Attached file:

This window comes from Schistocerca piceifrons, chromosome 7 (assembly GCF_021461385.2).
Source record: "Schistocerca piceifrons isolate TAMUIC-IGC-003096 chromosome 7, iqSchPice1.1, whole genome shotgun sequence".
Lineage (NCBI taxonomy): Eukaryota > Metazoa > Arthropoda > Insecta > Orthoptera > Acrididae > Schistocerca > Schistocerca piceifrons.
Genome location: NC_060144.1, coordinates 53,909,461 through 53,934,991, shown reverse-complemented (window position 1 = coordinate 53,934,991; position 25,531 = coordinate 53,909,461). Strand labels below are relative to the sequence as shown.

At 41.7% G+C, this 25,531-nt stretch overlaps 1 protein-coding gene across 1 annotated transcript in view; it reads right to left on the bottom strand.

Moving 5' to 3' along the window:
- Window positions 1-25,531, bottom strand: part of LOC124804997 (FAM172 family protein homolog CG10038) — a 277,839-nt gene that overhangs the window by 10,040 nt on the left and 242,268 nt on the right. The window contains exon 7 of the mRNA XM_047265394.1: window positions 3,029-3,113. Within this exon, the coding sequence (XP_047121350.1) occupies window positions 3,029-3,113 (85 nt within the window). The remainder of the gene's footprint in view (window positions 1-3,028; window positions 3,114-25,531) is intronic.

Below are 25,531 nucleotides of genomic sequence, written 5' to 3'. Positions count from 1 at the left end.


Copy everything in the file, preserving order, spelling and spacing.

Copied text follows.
This window comes from Schistocerca piceifrons, chromosome 7 (assembly GCF_021461385.2).
Source record: "Schistocerca piceifrons isolate TAMUIC-IGC-003096 chromosome 7, iqSchPice1.1, whole genome shotgun sequence".
Lineage (NCBI taxonomy): Eukaryota > Metazoa > Arthropoda > Insecta > Orthoptera > Acrididae > Schistocerca > Schistocerca piceifrons.
Genome location: NC_060144.1, coordinates 53,909,461 through 53,934,991, shown reverse-complemented (window position 1 = coordinate 53,934,991; position 25,531 = coordinate 53,909,461). Strand labels below are relative to the sequence as shown.

At 41.7% G+C, this 25,531-nt stretch overlaps 1 protein-coding gene across 1 annotated transcript in view; it reads right to left on the bottom strand.

Moving 5' to 3' along the window:
- Window positions 1-25,531, bottom strand: part of LOC124804997 (FAM172 family protein homolog CG10038) — a 277,839-nt gene that overhangs the window by 10,040 nt on the left and 242,268 nt on the right. The window contains exon 7 of the mRNA XM_047265394.1: window positions 3,029-3,113. Within this exon, the coding sequence (XP_047121350.1) occupies window positions 3,029-3,113 (85 nt within the window). The remainder of the gene's footprint in view (window positions 1-3,028; window positions 3,114-25,531) is intronic.

Below are 25,531 nucleotides of genomic sequence, written 5' to 3'. Positions count from 1 at the left end.